Defined by Grace
FR. TOM'S HOMILY FOR THE 16th SUNDAY IN ORDINARY TIME, July 21, 2019:
"Martha, Martha, you are anxious and worried about many things...Mary has chosen the better part and it will not be taken from her." This familiar line from Luke’s Gospel that we just heard proclaimed has always bothered me a bit. It bothers me because in the minds of so many scholars and others over the centuries, this moment has become the defining moment in the life of St. Martha.
You see, I have a bit of a soft spot for St. Martha. I think it comes from being a well-named Thomas. Being a “Thomas” has always made me sensitive to the unfair treatment that Thomas the Apostle gets. For all eternity, Thomas has been defined by one single moment in his life and has since been known as Doubting Thomas. But, as I have mentioned before, he should really be called Faithful Thomas. His so-called doubt comes from the fact that he questions his fellow Apostles, not Jesus. If Jesus had truly appeared to them, then why are they still fearful, locked into the upper room? If Jesus had really appeared, why hadn’t they done what He asked? If Thomas doubted, he doubted them. But, once Jesus appears to Thomas, he utters one of the most beautiful statements of faith in all of Scripture: “My Lord and my God!” And tradition tells us that He took up the charge that Jesus gave him with such great fervor that he would travel as far as India to spread the Good News and eventually die a martyr’s death. This is Thomas the Faithful!
The same kind of thing happens in the life of Martha. Today’s brief passage gives us two seemingly opposed positions – Martha who is busy serving, and Mary who sits at the feat of Jesus and listens. We come away from this passage feeling as though Mary is right, and Martha is wrong; that Mary is holy, and Martha is worldly. Sadly, this has often been the defining moment of this Martha’s life too. Martha is a worrier, consumed with accomplishing tasks, not attuned to spiritual things like her sister.
Of course, the point that Jesus is making is how important it is for us to step aside from the busyness of our lives to just sit and listen to the Lord; to consciously take that time to be in God’s presence so that God can speak His word in the depths of our hearts, so that He can remind us of how precious we are in His sight. Martha of course, knows this too. In fact, just as we know doubting was not the end of the story for Thomas, and he would have his own redeeming moment and proclamation of faith, the same is true for Martha. When her brother Lazarus died, she welcomed Jesus who had come to mourn with her and Mary at the loss of their brother, and His friend. And, in that heavy moment of grief, sadness, perhaps even questioning how this happened, Martha, like Thomas, makes a great proclamation of faith. She says, “Yes, Lord, I believe that you are the Christ. The One who has come into the world.” Again, one of the greatest proclamations of faith in the Bible.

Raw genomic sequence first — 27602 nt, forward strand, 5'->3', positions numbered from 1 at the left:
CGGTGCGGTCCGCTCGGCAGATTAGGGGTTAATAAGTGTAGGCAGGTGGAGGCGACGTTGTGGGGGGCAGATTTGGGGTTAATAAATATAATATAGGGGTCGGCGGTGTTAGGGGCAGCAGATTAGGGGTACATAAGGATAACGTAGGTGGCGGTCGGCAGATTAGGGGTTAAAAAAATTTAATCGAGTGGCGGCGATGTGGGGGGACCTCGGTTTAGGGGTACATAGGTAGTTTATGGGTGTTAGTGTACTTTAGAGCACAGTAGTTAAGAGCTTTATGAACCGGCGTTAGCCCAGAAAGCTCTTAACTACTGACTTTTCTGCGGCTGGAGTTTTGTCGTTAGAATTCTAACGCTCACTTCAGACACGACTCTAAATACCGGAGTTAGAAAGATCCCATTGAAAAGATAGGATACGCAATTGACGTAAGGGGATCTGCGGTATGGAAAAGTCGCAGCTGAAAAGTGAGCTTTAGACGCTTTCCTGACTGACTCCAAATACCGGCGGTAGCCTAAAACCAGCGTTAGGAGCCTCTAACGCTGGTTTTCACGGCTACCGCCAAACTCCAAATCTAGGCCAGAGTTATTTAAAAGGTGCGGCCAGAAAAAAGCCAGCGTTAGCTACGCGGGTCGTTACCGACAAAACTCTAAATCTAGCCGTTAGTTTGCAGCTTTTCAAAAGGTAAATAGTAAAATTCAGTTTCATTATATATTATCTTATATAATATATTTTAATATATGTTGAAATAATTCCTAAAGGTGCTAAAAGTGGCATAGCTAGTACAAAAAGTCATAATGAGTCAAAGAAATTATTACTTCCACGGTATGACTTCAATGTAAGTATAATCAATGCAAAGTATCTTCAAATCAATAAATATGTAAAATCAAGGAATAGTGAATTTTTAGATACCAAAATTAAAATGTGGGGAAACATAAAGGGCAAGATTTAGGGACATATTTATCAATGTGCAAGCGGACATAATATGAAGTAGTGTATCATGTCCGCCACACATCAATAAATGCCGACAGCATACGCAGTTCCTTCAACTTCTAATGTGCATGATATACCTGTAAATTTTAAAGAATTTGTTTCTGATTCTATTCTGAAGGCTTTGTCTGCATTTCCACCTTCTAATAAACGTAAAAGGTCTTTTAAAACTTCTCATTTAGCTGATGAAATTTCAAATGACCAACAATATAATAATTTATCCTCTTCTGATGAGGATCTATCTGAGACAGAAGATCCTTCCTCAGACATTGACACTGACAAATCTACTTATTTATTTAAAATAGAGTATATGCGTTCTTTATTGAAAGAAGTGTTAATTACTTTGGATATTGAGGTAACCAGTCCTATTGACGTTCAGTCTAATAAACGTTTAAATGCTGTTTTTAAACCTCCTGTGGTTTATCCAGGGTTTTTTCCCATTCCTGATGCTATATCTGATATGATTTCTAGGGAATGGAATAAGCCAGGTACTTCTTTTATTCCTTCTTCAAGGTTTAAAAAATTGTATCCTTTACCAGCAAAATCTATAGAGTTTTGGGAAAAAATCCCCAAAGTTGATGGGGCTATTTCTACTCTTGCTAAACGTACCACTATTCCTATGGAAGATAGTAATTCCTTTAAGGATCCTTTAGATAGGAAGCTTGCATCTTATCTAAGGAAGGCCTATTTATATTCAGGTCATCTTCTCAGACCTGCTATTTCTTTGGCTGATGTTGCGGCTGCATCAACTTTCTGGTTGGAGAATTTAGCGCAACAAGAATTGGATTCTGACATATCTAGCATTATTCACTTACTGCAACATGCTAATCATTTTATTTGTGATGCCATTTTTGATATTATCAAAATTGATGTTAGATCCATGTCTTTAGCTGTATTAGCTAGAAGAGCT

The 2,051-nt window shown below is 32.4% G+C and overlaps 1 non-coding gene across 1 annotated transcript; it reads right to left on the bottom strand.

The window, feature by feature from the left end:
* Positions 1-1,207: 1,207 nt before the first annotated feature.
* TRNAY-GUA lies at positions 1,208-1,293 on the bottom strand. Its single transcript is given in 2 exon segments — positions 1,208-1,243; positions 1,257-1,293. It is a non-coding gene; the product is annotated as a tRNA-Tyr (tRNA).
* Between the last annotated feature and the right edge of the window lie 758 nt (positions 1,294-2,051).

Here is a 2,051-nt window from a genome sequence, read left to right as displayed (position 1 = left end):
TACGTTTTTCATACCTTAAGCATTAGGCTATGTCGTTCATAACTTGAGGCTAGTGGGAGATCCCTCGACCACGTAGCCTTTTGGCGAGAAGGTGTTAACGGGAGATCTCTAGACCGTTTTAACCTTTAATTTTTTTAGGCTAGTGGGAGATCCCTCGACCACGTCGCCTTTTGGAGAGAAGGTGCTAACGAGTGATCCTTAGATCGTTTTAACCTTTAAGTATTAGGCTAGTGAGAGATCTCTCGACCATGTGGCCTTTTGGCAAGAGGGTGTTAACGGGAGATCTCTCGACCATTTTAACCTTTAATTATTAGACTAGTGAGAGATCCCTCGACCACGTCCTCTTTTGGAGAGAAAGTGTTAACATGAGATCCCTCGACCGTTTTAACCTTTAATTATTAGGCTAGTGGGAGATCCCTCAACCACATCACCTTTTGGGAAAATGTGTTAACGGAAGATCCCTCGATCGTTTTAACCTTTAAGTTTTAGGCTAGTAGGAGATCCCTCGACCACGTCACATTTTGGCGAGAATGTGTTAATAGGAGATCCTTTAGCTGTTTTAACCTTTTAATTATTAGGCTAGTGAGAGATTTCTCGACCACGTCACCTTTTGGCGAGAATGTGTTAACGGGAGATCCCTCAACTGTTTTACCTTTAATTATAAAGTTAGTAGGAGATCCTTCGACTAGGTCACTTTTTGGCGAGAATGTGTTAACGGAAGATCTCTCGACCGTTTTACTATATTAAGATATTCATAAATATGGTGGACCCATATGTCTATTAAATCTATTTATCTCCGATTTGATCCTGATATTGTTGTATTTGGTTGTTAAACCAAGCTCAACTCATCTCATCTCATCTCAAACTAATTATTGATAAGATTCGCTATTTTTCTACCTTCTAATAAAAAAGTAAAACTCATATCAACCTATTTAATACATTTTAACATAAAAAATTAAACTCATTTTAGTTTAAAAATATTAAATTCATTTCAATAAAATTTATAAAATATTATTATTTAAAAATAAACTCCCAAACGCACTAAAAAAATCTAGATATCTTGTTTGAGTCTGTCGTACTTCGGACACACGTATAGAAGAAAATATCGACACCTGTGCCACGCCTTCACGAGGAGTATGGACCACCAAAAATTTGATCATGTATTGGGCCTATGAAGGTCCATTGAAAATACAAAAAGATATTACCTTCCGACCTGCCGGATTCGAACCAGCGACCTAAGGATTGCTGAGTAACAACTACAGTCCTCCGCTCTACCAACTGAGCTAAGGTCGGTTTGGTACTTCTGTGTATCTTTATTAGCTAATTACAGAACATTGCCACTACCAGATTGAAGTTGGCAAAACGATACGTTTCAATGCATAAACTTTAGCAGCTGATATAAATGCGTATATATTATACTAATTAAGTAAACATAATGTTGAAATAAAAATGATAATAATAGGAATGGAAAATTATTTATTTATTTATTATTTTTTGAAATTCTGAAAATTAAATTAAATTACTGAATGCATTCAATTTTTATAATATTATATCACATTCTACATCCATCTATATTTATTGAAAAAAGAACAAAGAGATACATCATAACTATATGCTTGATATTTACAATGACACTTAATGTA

For us, the Bible is really two stories. First it is God’s story – the story that tells us who God is, how He works, the depths to which He loves us. But, it is also our story – it tells us who we are, what we can be like, and how we can grow in holiness and closeness to our God. And it often tells us all of this through the lives and experiences of people in the Bible; people we can connect with. And this is why I love Martha, and Thomas, so much. They are like us. We connect with these two saints because we can see something of ourselves in them. Like Thomas, we can sometimes be filled with doubt and uncertainty. And like Martha, we can sometimes spend more time doing the things that keep us busy, rather than slowing down and taking the time to gather our resources, renew our spirits, rest our bodies, and commune with our God. And like them both, perhaps we’ve experienced moments in our life when others want to define us by a single mistake, or a single moment.
But, if we can be like Martha and Thomas in their less-than-perfect moments, then perhaps we can be like them too in their moments of great faith. Thomas and Martha are two very normal, human people. They are both full of all of the same emotions, reactions, and weakness that we all struggle with from time to time. And yet, they also possess the potential for tremendous holiness and grace. They have within them the ability to overcome those moments and allow God’s grace and holiness to shine through their lives in profound ways. And, my friends, the same is true for you and for me. No single moment, no failure, no sin, can ever define our lives or who we are because we are defined by God’s grace and its power to overcome anything in our lives. We are defined by our call to holiness.
What changed everything for both Martha and Thomas; what helped them overcome their normal human weakness, was an encounter with Jesus. In His presence, in His eyes, they gained a strength that brought out incredible holiness for all the world to see. Today, let the same be true for you and me. Today, we encounter our living God in His holy Word proclaimed. Today, before our very eyes, mere bread and wine will be transformed into His True and Abiding Presence in our midst. As we once again receive that Sacred Presence in the Eucharist, let our encounter with Jesus strengthen us, change us, transform us into the holiness that God calls forth from all those who follow Him. As we go forth from this place, let us say with Thomas, “My Lord and my God.” Let us say with Martha, “Yes, Lord, I believe that you are the Christ, the One who has come into the world.”
Let us, like them, live the saintly lives we have all been called to.
May the Lord give you peace.
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